Mitra and Geidt, JJ.
1. The defendants Nos. 1, 2 and 3 were in occupation of the lands in dispute in this case under the plaintiffs. Whether they had a right of occupancy or not was a question raised in the pleadings and was answered by the Munsiff in the affirmative. The lower Appellate Court has not come to any distinct finding on the question.
2. The third issue raised in the case is “whether defendants Nos. 1, 2 and 3 have any jatnai right in the lands in suit and if so, whether the same right is transferable.” The second part of the issue has been answered, namely, that the jamai right is not transferable. The first part has not been distinctly answered in the judgment of the lower Appellate Court. If we had agreed with that Court in the view it has taken of the effect of the transfer by defendants Nos. 1, 2 and 3 of their right as occupancy raiyats, there would be no necessity for a remand. But the lower Appellate Court not having come to any distinct finding on the question raised in the first part of the third issue, the case must go back for a distinct finding on the point, as we do not agree with it as to the effect of the transfer.
3. The main question, however, argued before us relates to the effect of the sale by defendants Nos. 1, 2, and 3 to defendant No. 4 and their obtaining a sublease from defendant No. 4. If the defendants Nos. 1 to 3 have a non transferable right of occupancy, are the plaintiffs entitled to a decree for khas possession not only against defendant No. 4, but also against defendants Nos. 1 to 3. The defendant No. 4, though he was the purchaser, did not put in any defence and he is not an appellant before us. The appeal has been presented by defendants Nos. 1 to 3 only, who are actually in occupation of the land. As regards defendant No. 4 there can be no doubt that he did not acquire any right by his purchase, if the right of defendants Nos. 1 to 3 was an occupancy right. The plaintiffs are therefore entitled to a decree for possession against defendant No. 4* But are the plaintiffs entitled to get khas possession by evicting the defendants Nos. 1 to 3?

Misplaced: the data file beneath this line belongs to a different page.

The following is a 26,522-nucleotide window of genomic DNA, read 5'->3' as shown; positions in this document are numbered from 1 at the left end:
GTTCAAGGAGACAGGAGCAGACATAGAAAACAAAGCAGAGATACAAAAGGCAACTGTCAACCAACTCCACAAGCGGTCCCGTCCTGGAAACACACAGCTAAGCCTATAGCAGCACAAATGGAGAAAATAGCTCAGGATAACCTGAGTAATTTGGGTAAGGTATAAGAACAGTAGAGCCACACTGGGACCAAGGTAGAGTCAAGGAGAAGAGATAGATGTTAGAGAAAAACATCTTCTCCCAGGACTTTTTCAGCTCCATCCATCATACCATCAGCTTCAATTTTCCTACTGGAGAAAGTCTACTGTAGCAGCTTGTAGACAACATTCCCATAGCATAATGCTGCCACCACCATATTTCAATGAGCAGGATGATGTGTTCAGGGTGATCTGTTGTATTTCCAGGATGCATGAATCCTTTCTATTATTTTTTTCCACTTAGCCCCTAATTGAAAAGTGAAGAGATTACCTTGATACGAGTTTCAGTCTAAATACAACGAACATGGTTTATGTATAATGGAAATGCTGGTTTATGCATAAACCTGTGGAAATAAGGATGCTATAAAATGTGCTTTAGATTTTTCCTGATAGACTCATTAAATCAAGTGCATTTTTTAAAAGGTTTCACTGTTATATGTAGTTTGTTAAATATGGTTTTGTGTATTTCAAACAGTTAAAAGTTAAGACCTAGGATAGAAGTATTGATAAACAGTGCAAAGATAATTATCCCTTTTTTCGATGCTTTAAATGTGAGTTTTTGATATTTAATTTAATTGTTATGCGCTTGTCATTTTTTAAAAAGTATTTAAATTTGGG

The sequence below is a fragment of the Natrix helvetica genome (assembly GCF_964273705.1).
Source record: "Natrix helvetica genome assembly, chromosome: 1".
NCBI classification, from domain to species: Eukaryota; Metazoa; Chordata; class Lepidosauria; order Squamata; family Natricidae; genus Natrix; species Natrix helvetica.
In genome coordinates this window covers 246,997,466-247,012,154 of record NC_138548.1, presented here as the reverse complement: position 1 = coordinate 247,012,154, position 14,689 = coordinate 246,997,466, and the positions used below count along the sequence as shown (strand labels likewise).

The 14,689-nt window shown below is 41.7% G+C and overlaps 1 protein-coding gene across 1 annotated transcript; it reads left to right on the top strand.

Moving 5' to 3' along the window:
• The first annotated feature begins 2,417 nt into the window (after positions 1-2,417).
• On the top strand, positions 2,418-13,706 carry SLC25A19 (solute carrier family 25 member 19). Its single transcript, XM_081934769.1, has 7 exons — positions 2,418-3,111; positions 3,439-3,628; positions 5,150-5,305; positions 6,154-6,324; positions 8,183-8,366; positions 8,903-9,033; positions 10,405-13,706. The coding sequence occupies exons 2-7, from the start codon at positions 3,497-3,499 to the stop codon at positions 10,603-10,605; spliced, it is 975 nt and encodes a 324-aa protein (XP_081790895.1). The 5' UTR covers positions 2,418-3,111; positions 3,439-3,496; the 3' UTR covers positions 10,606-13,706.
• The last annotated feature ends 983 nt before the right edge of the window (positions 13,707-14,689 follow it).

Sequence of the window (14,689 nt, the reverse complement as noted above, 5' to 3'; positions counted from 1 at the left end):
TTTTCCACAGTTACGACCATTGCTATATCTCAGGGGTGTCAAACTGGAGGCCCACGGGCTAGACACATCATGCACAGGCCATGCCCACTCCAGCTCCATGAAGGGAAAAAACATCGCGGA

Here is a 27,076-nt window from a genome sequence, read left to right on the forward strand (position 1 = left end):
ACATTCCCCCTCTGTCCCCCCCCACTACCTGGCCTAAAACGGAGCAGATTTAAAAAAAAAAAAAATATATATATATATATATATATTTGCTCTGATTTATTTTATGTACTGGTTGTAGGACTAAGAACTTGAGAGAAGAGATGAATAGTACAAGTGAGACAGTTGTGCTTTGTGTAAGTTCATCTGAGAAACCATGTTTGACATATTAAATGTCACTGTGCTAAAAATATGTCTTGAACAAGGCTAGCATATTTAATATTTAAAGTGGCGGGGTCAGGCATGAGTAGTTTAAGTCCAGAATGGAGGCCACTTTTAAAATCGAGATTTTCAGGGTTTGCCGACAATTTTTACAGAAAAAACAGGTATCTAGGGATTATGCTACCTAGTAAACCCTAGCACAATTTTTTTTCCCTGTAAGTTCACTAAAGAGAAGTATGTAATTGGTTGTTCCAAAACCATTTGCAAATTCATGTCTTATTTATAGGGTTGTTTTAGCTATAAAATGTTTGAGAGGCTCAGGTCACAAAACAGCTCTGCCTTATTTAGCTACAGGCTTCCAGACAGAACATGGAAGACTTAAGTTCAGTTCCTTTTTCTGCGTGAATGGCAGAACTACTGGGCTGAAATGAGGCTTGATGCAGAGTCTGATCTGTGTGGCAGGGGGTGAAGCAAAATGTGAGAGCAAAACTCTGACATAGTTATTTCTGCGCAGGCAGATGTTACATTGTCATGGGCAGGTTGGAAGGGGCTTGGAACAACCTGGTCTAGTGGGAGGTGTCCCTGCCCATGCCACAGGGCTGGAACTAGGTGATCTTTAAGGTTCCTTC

4. In a case very similar to the present, Dinanath Roy v. Krishna Bejoy Saha (1904) 9 C.W.N. 379 it was held that the landlord was not entitled to khas possession against the original tenants, who were still on the land and were cultivating the same. A decree was passed against the purchaser defendants. It appears to us that the view taken in that case is correct and we accordingly follow it.
5. The contention before us is that the mere sale of a right of occupancy to a third person, notwithstanding that the vendors remain in occupation of the land under a sublease from the purchaser, causes an abandonment in law and therefore the landlord is entitled to re-enter by ejecting the original tenants. The cases of Dwarka Nath Misser v. Hurrish Chunder (1879) I.L.R. 4 Calc. 925 and Kallinath Chakravarti v. Upendra Chunder Chowdhry (1896) I.L.R. 24 Calc. 212 have been cited before us as supporting this contention. The case of Dwarka Nath Misser v. Hurrish Chunder (1879) I.L.R. 4 Calc. 925 was decided when the Bengal Tenancy Act was not passed and the latter case was decided on the appeal of the purchaser defendants, who according to the view which we have already expressed and which was taken in the case of Dinanath Roy v. Krishna Bejoy Saha (1896) I.L.R. 24 Calc. 212 had no right to remain on the land as against the landlord. These cases are therefore distinguishable from the present case.